Cash Clinic: Don't base decision to sell your buy-to-let property simply on the new tax regime


Before the property boom, rather than investing in a pension, I bought a second property to let out, with the intention of selling it sometime this year. However, as a result of the Chancellor's emergency Budget I have serious concerns about how increases in capital gains tax and VAT will impact upon my investment. How would you advise that I best proceed? Should I keep my property or sell up now? And do you think buy-to-let investments should be avoided as a result of the recent tax hikes?

ND, Penicuik


You are correct in your assumption that, following the emergency Budget, should you be subject to higher rate tax, any gains from your buy-to-let property will be subject to capital gains tax (CGT) at 28 per cent, after the deduction of any allowable expenses and exemptions. If you are a basic rate taxpayer, with annual income and gains of under 37,400, the charge remains at 18 per cent.

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Although the more well off are seeing a jump of 10 per cent in CGT, one may consider that the rate remains reasonably low when compared to the highest marginal rate of income tax of 50 per cent. A CGT charge at the same rate will of course be levied on any profit that you may make on other investments i.e. stocks and shares, and not just heritable property. As the new rates came into force immediately on midnight on 22 June, rather than the usual delay until the next tax year beginning on 6 April 2011, any sales made now will be subject to the higher rates announced.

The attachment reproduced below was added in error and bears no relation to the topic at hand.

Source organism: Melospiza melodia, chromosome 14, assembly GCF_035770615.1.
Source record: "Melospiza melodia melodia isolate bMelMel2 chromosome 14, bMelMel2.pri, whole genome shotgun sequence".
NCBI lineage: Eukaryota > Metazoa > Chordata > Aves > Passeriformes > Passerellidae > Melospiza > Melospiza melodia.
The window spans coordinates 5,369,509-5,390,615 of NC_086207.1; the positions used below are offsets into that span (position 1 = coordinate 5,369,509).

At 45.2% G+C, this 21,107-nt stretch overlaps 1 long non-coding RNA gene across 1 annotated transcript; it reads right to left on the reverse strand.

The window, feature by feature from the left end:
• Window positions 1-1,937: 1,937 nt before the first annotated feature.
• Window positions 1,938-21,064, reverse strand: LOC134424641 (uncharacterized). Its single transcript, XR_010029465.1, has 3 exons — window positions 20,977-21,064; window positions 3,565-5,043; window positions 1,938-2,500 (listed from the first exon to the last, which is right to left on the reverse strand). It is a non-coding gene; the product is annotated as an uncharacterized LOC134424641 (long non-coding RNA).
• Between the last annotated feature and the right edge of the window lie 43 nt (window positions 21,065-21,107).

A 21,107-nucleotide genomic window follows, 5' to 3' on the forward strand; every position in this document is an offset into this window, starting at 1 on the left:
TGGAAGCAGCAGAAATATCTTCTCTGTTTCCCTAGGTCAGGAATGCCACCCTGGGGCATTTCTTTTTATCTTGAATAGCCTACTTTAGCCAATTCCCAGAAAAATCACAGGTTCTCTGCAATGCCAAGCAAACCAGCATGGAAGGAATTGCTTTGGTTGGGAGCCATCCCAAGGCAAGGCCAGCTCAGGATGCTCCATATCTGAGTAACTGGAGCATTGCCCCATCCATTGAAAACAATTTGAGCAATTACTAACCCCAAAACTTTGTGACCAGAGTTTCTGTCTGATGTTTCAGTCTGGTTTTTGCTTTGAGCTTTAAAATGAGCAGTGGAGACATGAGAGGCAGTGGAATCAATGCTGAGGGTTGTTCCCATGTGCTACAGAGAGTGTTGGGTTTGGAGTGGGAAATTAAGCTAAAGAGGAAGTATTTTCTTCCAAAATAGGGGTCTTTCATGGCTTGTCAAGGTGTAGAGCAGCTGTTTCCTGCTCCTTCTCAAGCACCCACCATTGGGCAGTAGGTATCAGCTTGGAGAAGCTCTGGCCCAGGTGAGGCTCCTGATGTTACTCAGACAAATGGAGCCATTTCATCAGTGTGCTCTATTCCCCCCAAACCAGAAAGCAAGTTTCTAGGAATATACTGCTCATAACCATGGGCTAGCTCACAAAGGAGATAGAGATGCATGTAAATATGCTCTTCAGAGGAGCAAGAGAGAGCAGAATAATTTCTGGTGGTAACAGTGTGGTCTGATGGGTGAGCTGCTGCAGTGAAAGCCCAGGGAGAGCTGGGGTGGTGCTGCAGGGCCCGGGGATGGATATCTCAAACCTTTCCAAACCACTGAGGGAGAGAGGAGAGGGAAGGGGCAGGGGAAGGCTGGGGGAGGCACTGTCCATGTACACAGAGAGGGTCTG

The rise of VAT to 20 per cent in January will of course impact everyone, with the cost of goods and services rising pretty much across the board. Remember, however, that if your business is VAT registered you will be able to claim back any VAT suffered at this new rate also.

Your decision on whether to retain your investment in the buy-to-let market should not be totally dependent on the current tax regime, as many other factors come into play in making any investment plans. Decisions should rarely be made for taxation reasons only. Among other things, the location of your property is important, both from the point of view of capital growth, and the ease of letting, whether you require easy access to your capital, the cost of money and the spread of any other assets you may hold.

• Glen Gilson is partner and head of private client and financial services at HBJ Gateley Wareing

• If you have a question you need answered, write to Jeff Salway, The Scotsman, 108 Holyrood Road, Edinburgh EH8 8AS or e-mail: [email protected].

This above is for general purposes only and is not tailored for individual use. It does not constitute legal, financial or investment advice on any particular matter and must not be treated as a substitute for specific advice. No action should be taken in reliance of the information given. The Scotsman Publications Ltd and HBJ Gateley Wareing accept no liability on the basis of this article.

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